Personal Tech Has Changed. So Must Our Coverage of It.

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Turn off your iCloud backups! This piece of advice echoed all over the web last year after Apple announced a new tool that would scan iPhone photos for child sexual abuse imagery, prompting widespread concern about digital privacy.

But simply turning off iCloud backups was an incomplete solution. The macro problem, I wrote in my column last year, is that people have sacrificed ownership and control of their data. That’s because most of us now solely back up our data to company-owned servers; we no longer store data on local devices such as external drives.

So my recommendation to readers was a behavioral shift: using a hybrid approach of backing up data to both the cloud and local devices in order to regain ownership and independence. This way, if a company does something unsavory, we can simply purge our data from its servers and take the files elsewhere.

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I’ve been writing Tech Fix for The New York Times for the last seven years, roughly half my tenure reporting on the industry for various magazines and news outlets. When it came to consumer tech in the mid-2000s, people wanted to read about new gadgets the companies were making. Now tech journalism has shifted into stories about Big Tech’s power and impact on our lives. Along the way, I’ve made tweaks to how I write about tech to serve our readers.

And it’s time, I’ve concluded, for another change.

When our tech editor, Pui-Wing Tam, and I started Tech Fix in 2015, we focused on what we felt people would care about the most: the frustrating issues created by their technology, and how to solve them. Some of our popular problem-solving columns included tips on troubleshooting slow Wi-Fi, shrinking expensive phone bills and elongating smartphone battery life.

Over the years, tech companies have grown at extraordinary rates, with millions of us now hooked on their products and subscription services. Our problems have become too complex to resolve by following a few steps outlined in bullet points.

I’ve also closely studied your feedback, which has shown that you care about tech’s profound impact on your lives. Last year’s column about data ownership and iCloud backups started a spirited discussion in the comments section. Some of you recommended further methods to protect data, like keeping an extra copy on a flash drive with a friend or in storage, in the event of a flood or a fire. Others raised questions about whether Apple’s tool was a valid method for combating child sexual abuse imagery. (In response to the backlash, Apple postponed the release of the scanner indefinitely.)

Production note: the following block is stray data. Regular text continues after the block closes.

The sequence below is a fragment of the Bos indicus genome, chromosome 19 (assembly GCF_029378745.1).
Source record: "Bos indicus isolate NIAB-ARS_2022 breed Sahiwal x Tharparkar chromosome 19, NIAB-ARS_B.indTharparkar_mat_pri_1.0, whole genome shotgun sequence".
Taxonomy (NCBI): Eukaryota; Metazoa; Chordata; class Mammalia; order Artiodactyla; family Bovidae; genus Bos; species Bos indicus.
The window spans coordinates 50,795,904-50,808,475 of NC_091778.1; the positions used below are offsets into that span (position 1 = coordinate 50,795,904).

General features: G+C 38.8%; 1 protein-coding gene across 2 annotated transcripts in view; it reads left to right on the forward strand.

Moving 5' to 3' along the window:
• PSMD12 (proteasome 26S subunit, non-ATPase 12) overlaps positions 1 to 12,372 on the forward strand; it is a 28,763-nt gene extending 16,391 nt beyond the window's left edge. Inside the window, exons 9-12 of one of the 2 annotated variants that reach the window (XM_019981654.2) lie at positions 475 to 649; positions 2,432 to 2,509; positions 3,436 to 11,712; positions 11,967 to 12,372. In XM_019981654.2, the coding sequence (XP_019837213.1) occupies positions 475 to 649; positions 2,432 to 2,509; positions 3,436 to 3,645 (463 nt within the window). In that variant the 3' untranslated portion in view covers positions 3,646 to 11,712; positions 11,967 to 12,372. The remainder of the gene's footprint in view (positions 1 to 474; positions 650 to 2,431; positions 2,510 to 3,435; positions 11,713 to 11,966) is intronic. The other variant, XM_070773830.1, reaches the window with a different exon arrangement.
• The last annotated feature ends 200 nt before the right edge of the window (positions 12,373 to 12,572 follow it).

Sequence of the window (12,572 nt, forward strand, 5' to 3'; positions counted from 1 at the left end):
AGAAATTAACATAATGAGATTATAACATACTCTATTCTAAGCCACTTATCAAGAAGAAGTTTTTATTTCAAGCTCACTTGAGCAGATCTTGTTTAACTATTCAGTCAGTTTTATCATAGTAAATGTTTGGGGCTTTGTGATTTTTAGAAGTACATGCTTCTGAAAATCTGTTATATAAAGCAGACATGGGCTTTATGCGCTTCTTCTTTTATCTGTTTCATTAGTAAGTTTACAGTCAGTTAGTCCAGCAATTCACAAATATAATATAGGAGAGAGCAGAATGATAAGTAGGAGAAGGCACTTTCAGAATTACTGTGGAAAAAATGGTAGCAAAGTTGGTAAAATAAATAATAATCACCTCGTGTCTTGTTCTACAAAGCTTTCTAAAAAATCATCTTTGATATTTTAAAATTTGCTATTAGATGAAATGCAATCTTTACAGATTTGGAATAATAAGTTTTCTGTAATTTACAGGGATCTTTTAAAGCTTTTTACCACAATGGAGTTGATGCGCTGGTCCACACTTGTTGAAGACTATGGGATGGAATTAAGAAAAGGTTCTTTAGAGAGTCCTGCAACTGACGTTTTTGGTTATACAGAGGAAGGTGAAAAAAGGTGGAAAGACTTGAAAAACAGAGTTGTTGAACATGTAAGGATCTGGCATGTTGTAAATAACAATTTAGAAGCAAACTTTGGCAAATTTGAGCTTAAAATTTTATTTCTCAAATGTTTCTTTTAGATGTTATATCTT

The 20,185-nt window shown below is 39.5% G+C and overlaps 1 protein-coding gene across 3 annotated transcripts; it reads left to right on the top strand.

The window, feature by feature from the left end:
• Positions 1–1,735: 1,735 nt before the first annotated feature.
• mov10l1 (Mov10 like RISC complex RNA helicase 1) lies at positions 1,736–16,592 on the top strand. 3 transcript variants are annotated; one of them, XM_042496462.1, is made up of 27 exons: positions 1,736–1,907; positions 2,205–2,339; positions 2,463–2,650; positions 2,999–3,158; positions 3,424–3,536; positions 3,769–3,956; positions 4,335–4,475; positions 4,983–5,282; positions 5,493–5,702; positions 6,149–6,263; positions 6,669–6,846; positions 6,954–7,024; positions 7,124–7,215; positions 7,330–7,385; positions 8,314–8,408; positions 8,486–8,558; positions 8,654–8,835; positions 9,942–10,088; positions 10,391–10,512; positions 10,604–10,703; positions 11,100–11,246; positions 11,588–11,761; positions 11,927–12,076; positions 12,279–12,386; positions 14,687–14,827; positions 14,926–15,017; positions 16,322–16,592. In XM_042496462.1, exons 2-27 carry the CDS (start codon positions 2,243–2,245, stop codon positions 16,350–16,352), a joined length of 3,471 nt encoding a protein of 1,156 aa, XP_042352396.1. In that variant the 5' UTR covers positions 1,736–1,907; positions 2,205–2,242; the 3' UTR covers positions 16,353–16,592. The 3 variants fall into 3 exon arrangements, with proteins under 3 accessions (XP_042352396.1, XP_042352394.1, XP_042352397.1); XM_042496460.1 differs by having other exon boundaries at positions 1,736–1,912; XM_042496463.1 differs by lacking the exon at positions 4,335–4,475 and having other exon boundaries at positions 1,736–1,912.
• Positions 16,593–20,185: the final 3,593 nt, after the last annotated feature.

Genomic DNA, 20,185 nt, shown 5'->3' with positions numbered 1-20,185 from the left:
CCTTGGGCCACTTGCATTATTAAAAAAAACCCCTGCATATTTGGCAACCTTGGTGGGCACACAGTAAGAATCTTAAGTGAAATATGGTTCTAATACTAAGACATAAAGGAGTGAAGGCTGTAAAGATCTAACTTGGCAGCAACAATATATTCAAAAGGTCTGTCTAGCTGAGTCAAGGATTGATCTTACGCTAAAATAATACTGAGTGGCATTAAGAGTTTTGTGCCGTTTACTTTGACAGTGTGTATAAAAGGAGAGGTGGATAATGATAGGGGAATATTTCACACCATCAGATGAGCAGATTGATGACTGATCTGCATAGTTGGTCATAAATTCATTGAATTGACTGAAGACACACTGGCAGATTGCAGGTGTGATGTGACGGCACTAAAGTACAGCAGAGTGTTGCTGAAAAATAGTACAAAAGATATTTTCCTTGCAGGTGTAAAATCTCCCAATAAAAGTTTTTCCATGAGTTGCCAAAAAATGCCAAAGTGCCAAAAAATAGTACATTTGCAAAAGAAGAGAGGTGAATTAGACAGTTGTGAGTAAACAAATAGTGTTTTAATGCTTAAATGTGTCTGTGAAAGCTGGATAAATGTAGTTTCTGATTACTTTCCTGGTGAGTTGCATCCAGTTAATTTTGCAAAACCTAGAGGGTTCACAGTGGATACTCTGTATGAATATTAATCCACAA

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These types of conversations are crucial. They get us to think deeply about how we use our devices, apps and services, and how we can remain in control of our tech rather than be controlled by it. So going forward, Tech Fix will be taking a different direction: zooming out to grapple with tech’s impact on society and ways we can stay in control.

On Wednesday, our rebooted column examines popular internet-connected surveillance cameras like Ring and whether they do more harm than good. In the coming weeks, we’ll write about how smartphone ownership has become similar to car ownership — and how our behavior around buying phones can still change for the better. And we’ll explore websites and stores that request our phone numbers and email addresses, and what this means for our privacy.

This isn’t to say we’re abandoning the things you love about the column. We will still provide helpful guides about the tech problems that annoy us and reviews of newsworthy products. But just as the software on our tech needs a periodic update, so does the way we think and write about it. As always, we welcome feedback.

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